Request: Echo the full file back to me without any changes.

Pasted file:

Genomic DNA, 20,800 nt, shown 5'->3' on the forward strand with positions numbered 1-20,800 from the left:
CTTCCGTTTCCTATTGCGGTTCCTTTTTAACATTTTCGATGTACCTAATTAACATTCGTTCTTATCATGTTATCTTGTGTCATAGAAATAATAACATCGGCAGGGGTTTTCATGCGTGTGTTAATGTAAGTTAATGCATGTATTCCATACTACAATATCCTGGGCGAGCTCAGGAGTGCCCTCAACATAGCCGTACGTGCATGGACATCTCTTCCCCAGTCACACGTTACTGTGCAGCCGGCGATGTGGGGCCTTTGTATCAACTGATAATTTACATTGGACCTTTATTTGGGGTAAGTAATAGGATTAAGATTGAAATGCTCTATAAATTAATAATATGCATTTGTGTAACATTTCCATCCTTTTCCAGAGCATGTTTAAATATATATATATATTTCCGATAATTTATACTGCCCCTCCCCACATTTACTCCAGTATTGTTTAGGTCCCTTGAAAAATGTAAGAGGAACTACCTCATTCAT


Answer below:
Genomic DNA, 20,800 nt, shown 5'->3' on the forward strand with positions numbered 1-20,800 from the left:
CTTCCGTTTCCTATTGCGGTTCCTTTTTAACATTTTCGATGTACCTAATTAACATTCGTTCTTATCATGTTATCTTGTGTCATAGAAATAATAACATCGGCAGGGGTTTTCATGCGTGTGTTAATGTAAGTTAATGCATGTATTCCATACTACAATATCCTGGGCGAGCTCAGGAGTGCCCTCAACATAGCCGTACGTGCATGGACATCTCTTCCCCAGTCACACGTTACTGTGCAGCCGGCGATGTGGGGCCTTTGTATCAACTGATAATTTACATTGGACCTTTATTTGGGGTAAGTAATAGGATTAAGATTGAAATGCTCTATAAATTAATAATATGCATTTGTGTAACATTTCCATCCTTTTCCAGAGCATGTTTAAATATATATATATATTTCCGATAATTTATACTGCCCCTCCCCACATTTACTCCAGTATTGTTTAGGTCCCTTGAAAAATGTAAGAGGAACTACCTCATTCAT